After being awarded a distinction on her MA in Poetry Studies at Newcastle University in 2002, Julia was appointed an Associate Royal Literary Fund Fellow of Literature and Health at the university. Her room in the Percy Building was directly opposite the Royal Victoria Infirmary where Julia received treatment for advanced breast cancer. She called this time ‘the most creative year I have ever had’. It was at this time that she Julia began her popular blog, talking about books and exhibitions and about people she cared about. She said this about her reason for the blog: ‘Here I am, I want to say, still here, not that pale or insubstantial‘. When interviewed by The Crack in 2003, she also commented that, ‘it’s also a little box to stand on if I have an opinion about anything.’
2003 was the year in which, arguably, Julia gained most critical acclaim. That March, she won the Northern Rock Foundation Writer’s Award, worth £60,000 over three years. As part of this, Julia was able to take a trip to Brazil to research her unpublished novel ‘A Cure for Dying’.
And in August 2003, her novel, ‘The Taxi Driver’s Daughter’ was published by Viking and in paperback by Penguin the following year. It went on to be long-listed for the Man Booker Prize and short-listed for the Encore Award given by the Society of Authors.
It is, of course, a particularly loved work in Heaton, set as it is in places close to Julia’s heart and her Stratford Grove home and re-imagining, as a key part of the plot, the birth of Armstrong Park’s famous ‘Shoe Tree’. The book’s central character, Caris, has echos of her own young, rebellious self.
Unfortunately Julia’s success could not prevent her from being typecast as ‘Newcastle writer’ rather than simply a writer. Alfred Hickling, in ‘The Guardian‘ referred to the London-centric perception of Julia being based in the ‘provinces’. He observed: ‘Darling is routinely labeled a “Newcastle writer”, as though literate people on Tyneside were a breed apart. And though her novels of working class life undoubtedly belong to the great tradition of Sid Chaplin, Tom Hadaway and Alan Plater, Darling herself is not a native Geordie at all… But the great strength of her writing is its sense of place, which she often evokes with a few well-chosen smells.’
In early 2003, Julia was asked to contribute to the ultimately unsuccessful bid by Newcastle for the title of European City of Culture. She commented: ‘It sounds sentimental, but for many of us who live here, the city of Newcastle is like a person who we feel very emotional about. When I arrived as a young woman it was like falling in love.’ Julia developed her thoughts about her adopted city after traveling to Barcelona as part of a Northern Playhouse project about George Orwell’s ‘Homage to Catalonia‘. The trip resulted in Julia’s powerful poem ‘The Manifesto for Tyneside upon England’ which she described as ‘Luddite’ and which was performed a the Playhouse at a cabaret night of music and poetry called ‘Flying Homages‘.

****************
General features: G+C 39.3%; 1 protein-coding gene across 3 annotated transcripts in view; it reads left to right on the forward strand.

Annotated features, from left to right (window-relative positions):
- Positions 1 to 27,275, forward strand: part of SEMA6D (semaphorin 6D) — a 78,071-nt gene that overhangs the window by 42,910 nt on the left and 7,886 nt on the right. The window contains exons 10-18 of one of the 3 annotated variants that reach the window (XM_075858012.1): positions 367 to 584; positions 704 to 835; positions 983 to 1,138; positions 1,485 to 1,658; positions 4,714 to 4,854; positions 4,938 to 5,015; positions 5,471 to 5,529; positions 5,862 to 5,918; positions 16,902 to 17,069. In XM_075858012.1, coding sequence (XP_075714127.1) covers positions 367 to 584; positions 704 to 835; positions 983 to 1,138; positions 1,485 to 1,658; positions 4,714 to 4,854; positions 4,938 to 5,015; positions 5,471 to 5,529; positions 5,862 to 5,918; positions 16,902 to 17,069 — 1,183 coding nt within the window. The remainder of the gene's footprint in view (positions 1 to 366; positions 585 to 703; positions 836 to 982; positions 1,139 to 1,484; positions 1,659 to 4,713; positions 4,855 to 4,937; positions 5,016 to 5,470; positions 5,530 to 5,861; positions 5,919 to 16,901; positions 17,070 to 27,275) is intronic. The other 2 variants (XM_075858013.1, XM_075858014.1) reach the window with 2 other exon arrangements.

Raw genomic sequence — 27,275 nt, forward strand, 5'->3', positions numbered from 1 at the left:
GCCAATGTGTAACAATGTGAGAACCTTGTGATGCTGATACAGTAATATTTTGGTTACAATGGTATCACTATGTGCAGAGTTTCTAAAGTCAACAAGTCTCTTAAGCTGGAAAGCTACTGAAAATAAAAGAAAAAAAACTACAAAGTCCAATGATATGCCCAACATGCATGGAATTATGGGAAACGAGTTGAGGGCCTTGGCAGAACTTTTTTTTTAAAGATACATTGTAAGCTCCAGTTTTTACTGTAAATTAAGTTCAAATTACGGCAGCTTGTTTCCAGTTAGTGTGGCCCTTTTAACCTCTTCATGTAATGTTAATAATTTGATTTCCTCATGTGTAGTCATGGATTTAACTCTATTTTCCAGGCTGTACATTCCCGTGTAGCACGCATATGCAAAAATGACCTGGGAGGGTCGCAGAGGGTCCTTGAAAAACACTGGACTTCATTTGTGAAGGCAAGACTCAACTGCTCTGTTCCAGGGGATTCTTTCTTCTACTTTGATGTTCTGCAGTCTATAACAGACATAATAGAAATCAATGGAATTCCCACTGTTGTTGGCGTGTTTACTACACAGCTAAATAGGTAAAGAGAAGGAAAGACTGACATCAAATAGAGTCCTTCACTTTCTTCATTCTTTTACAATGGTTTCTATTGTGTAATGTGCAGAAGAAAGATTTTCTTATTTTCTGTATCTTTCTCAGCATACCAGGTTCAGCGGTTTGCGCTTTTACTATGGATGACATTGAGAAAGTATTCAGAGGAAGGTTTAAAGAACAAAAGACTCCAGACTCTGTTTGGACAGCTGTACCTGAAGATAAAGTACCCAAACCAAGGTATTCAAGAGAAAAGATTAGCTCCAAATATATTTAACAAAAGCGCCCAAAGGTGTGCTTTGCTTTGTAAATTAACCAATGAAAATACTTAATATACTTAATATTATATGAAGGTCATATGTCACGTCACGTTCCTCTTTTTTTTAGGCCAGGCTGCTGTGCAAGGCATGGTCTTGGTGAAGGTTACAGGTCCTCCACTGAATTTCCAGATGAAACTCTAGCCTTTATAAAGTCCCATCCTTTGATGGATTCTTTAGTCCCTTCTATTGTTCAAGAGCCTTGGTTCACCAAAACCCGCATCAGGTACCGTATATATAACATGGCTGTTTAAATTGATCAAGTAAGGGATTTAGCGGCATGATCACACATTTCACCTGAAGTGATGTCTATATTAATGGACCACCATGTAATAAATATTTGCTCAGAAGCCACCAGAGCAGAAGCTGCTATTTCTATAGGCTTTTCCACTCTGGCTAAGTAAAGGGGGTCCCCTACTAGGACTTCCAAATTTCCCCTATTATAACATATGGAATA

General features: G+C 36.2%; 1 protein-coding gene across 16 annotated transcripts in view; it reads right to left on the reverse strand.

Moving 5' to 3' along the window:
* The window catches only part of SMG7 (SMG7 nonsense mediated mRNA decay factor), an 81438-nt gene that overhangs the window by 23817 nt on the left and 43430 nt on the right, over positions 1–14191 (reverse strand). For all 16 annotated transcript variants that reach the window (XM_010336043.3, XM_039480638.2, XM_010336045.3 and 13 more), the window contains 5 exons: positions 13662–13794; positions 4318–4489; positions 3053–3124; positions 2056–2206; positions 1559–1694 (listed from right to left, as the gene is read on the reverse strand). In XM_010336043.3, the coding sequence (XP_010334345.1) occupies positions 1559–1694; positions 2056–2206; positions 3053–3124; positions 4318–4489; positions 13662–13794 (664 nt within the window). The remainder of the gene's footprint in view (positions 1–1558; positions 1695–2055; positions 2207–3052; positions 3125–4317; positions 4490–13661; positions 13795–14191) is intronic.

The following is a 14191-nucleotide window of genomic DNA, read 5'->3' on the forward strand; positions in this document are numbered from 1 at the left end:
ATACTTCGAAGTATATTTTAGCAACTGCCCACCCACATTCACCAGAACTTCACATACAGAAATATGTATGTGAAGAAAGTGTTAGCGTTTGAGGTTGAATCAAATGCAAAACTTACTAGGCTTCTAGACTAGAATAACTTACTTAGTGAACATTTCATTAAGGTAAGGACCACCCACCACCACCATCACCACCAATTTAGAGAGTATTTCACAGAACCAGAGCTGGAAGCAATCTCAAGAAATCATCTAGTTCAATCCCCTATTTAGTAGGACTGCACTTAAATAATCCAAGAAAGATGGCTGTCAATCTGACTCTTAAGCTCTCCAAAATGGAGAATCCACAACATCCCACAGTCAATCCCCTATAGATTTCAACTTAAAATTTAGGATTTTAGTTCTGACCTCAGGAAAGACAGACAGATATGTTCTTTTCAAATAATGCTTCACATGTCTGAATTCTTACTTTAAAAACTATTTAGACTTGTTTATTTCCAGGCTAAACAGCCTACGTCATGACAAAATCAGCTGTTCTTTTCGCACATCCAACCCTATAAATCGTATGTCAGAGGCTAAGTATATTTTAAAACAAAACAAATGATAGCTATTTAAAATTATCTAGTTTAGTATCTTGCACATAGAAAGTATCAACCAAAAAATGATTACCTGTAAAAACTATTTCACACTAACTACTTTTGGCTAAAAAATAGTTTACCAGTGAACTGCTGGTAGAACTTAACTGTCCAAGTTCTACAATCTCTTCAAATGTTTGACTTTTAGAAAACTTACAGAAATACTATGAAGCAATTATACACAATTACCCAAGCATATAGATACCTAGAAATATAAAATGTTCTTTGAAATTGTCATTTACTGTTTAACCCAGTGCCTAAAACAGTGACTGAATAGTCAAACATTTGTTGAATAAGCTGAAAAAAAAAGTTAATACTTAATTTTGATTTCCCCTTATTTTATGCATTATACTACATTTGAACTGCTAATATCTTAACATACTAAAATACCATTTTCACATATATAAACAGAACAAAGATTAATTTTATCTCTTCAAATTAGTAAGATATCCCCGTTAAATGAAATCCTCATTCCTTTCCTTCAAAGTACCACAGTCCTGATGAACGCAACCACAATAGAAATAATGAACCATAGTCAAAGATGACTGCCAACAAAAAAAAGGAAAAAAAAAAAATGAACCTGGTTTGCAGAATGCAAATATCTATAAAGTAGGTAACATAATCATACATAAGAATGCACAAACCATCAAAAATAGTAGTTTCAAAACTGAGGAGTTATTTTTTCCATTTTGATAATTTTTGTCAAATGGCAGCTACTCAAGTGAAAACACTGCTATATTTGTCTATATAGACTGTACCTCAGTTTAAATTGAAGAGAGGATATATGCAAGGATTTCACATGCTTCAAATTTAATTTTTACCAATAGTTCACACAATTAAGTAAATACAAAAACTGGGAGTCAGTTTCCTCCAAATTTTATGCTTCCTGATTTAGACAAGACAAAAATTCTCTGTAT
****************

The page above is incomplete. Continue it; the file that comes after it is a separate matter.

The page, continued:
In further recognition of her talents, in June 2003, Julia was elected as a Fellow of the Royal Society of Literature and in 2003, she was also invited to be part of a British Council trip to Mauritius, which she described as a ‘passionate, political place’. Julia also became a television star of sorts by agreeing to be filmed by the BBC ‘Inside Out‘ team for a documentary about her life. The programme gave a flavour of her family and working life, running workshops and reading poetry. ‘Inside Out‘ featured Julia’s own video diary which she had recorded over the summer. Writing in her blog about the TV broadcast she noted: ‘I liked the simple message of it although there were weepy bits, on the whole it showed what it’s like to have cancer with its good days and bad days’.
Julia continued not to shy away from writing about illness. Her collections Sudden Collapses in Public Places (2003) and Apologies for Absence (2005) explored issues around body, health and illness, including the experience of being treated for and living with cancer. Sudden Collapses in Public Places was set as a song cycle and performed by Zoë Lambert at The Sage Gateshead. Julia loved music and wrote: ‘There is something wonderful about having ones words interpreted by gifted musicians.’
Another piece about health issues featured a character called Rhona who sought solace on the Scottish/Northumbrian border after having finding out that she had multiple sclerosis. Poignantly, Rhona doesn’t find peace, discovering instead a noisy and restless spirit about which she comments: ‘My body is a debatable land. It is full of marauders who come looking for blood and wealth but I am going to shake them loose.’ Rhona eventually comes to the conclusion that: ‘All we can do in the face of fear is to become ungovernable.’ Gina McKee narrated the story when it was broadcast on Radio 4 in January 2005.
And there was a collaboration with the artist Emma Holliday. Julia’s ‘First Aid Kit for the Mind’ poems were exhibited alongside Emma’s paintings at The Rebellious Stamp Exhibition held at The Biscuit Factory and in waiting rooms around the country.
Julia was further inspired by her own situation to write about another character, Maureen, who had been given a diagnosis of an inoperable brain tumour. She then took on the role of The Guardian’s online poet in residence and also wrote a piece for Radio 3’s The Verb about waiting.
Despite her illness, Julia maintained a connection with her work and in her own words, ‘hoiked’ herself out of bed in March 2005, to see dress rehearsals for her final stage play, ‘A Manifesto for a New City’ , which Julia hoped would inspire people of the Newcastle to stand up for their city. The play was inspired by manifesto poems written as part of the earlier Home to Catalonia project at Northern Playhouse.